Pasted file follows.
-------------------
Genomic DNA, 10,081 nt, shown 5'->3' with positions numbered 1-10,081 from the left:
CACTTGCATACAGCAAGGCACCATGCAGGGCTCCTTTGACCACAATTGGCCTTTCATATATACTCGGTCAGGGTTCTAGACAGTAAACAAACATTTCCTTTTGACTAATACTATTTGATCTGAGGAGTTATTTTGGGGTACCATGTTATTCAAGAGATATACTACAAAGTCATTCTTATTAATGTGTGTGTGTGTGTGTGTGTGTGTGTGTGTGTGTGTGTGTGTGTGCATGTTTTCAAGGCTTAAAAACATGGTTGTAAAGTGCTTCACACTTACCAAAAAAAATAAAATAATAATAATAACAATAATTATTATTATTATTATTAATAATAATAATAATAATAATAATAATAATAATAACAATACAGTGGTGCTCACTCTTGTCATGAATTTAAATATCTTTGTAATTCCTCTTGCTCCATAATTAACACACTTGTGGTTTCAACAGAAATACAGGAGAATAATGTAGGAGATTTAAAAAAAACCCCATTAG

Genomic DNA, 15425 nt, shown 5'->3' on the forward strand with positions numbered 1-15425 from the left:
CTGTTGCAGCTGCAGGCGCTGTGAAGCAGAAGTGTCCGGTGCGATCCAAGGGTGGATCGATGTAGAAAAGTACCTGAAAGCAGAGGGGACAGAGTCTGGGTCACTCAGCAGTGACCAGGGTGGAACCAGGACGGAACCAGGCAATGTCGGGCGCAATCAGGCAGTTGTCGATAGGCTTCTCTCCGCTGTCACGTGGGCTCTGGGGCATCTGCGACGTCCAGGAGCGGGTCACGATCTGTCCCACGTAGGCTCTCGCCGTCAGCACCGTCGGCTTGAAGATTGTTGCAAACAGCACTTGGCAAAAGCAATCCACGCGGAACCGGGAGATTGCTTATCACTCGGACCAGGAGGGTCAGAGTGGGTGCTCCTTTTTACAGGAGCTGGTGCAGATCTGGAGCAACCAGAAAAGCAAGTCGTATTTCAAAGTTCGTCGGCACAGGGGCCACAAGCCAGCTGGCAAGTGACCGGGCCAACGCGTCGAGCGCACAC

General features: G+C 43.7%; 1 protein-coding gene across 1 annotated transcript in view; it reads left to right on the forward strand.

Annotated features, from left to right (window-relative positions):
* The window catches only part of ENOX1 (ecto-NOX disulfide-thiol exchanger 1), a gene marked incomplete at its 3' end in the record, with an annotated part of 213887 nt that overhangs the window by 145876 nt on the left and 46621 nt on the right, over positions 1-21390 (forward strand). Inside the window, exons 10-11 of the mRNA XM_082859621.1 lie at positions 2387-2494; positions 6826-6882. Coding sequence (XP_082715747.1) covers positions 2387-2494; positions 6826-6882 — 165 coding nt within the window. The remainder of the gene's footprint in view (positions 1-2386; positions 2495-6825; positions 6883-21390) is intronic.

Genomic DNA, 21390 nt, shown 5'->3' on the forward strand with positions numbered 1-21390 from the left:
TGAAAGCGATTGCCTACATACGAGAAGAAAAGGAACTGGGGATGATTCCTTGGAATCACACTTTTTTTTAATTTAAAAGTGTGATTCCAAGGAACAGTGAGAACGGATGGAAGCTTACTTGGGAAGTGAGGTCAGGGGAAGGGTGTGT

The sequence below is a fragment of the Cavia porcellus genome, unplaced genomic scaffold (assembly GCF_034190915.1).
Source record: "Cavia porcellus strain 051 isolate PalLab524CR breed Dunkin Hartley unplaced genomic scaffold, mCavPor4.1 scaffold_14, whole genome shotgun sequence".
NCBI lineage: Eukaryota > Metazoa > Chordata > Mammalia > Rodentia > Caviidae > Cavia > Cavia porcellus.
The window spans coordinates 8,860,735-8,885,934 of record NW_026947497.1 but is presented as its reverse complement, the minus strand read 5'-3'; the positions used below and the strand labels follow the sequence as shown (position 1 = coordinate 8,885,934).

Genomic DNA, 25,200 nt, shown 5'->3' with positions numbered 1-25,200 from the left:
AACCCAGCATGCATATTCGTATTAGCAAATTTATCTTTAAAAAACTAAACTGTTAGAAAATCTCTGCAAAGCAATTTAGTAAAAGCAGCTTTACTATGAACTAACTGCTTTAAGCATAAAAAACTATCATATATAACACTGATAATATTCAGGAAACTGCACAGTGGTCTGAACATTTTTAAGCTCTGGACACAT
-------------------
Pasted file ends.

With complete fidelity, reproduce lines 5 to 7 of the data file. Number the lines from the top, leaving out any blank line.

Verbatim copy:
General features: G+C 43.7%; 1 protein-coding gene across 1 annotated transcript in view; it reads left to right on the forward strand.

Annotated features, from left to right (window-relative positions):
* The window catches only part of ENOX1 (ecto-NOX disulfide-thiol exchanger 1), a gene marked incomplete at its 3' end in the record, with an annotated part of 213887 nt that overhangs the window by 145876 nt on the left and 46621 nt on the right, over positions 1-21390 (forward strand). Inside the window, exons 10-11 of the mRNA XM_082859621.1 lie at positions 2387-2494; positions 6826-6882. Coding sequence (XP_082715747.1) covers positions 2387-2494; positions 6826-6882 — 165 coding nt within the window. The remainder of the gene's footprint in view (positions 1-2386; positions 2495-6825; positions 6883-21390) is intronic.